How does the balloon-mounted ablation system work?
- A sizing balloon is inserted into your esophagus to measure its diameter.
- A correctly sized ablation balloon is then inserted and inflated close to the Barrett's tissue.
- A rapid burst of radiofrequency energy (less than one second) heats and removes a very thin layer of the diseased esophagus (less than one millimeter).
- The tissue removal is tightly controlled with the intent to minimize unintended injury to underlying healthy tissue.
- Following the treatment, new esophageal tissue grows in three to four weeks for most patients, according to trial results.
- The procedure is performed without incisions using conscious sedation in an outpatient setting.
- The procedure takes about 25 minutes.
- Some people may have some minor discomfort, which was managed with medication in clinical trials.
- Following the treatment, your physician will prescribe potent acid suppression medication to prevent damage to the new tissue.
How does the endoscope-mounted ablation system work?
- Using an endoscope, the physician directs the electrode to the diseased area of your esophagus.
- A short burst of radiofrequency energy (less than one second) heats and removes a very thin layer of the diseased esophagus (less than one millimeter).
- The procedure takes about 15 minutes and is performed without incisions using conscious sedation in an outpatient setting.
- Following the treatment
- new tissue grows in three to four weeks for most patients, according to trial results
- your physician will prescribe potent acid suppression medication to prevent damage to the new tissue
RFA is contraindicated in patients who:
- are pregnant
- have had prior radiation therapy to the esophagus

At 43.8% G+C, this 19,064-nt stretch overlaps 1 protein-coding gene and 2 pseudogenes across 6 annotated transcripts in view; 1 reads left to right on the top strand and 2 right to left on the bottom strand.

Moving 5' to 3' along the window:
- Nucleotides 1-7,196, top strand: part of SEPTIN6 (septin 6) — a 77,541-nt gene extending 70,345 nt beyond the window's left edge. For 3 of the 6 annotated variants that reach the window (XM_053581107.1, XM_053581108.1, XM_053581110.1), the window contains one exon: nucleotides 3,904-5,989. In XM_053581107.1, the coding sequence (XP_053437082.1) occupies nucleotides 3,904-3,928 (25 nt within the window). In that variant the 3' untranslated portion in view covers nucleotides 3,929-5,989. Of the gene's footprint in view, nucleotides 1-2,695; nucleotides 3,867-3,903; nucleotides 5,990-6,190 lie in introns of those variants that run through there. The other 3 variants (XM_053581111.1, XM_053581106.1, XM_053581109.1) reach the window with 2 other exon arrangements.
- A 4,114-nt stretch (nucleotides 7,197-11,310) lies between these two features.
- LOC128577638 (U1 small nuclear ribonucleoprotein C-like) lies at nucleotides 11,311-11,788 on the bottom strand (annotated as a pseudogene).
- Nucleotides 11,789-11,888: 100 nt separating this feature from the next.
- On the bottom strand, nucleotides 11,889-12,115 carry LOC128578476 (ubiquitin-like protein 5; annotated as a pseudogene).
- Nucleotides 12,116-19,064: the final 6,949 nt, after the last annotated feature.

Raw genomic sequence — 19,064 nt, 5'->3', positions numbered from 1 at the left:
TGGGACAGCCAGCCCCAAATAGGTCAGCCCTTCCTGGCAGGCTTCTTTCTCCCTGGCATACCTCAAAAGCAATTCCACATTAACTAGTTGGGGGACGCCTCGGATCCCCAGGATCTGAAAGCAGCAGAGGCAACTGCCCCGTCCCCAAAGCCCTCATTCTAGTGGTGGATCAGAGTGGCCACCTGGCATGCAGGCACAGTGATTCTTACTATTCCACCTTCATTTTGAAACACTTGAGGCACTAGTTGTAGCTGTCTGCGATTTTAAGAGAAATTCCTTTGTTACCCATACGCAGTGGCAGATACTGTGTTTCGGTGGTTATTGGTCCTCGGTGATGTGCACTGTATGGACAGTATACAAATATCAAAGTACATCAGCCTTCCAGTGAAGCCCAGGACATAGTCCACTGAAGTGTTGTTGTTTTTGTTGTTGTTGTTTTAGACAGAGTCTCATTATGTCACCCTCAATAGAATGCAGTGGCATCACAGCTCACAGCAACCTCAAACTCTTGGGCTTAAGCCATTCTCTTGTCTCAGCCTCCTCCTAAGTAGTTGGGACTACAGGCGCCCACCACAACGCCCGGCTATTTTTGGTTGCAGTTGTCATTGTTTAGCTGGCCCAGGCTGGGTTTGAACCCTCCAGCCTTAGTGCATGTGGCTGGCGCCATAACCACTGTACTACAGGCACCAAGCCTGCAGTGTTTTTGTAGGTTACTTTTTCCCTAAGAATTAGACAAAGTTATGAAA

- have esophageal varices at risk for bleeding [varices are large blood vessels along the inner wall of the esophagus seen in patients with liver disease]
- had prior Heller myotomy [a surgery in which the muscular valve (the lower esophageal sphincter) in between the esophagus and the stomach is repaired to allow food and liquids to pass more easily into the stomach].
- have eosinophilic esophagitis [an inflammatory condition of the wall of the esophagus]
RFA has demonstrated an outstanding safety profile with a stricture rate (narrowing of the esophagus) less than or equal to 6%**, less than 0.02% perforation rate, and no associated deaths14 (based on safety data through June 2010). There are possible risks of complications which may include:
- mucosal laceration [a partial thickness tear of the wall of the esophagus];
- perforation of the stomach, esophagus or pharynx;
- endoscopic clipping to manage mucosal laceration or bleeding;
- surgery to correct and manage perforation;
- minor acute bleeding;
- major bleeding;
- cardiac arrhythmia;
- pleural effusion;
- narrowing of the esophagus requiring dilation;
- transfusion secondary to major bleeding;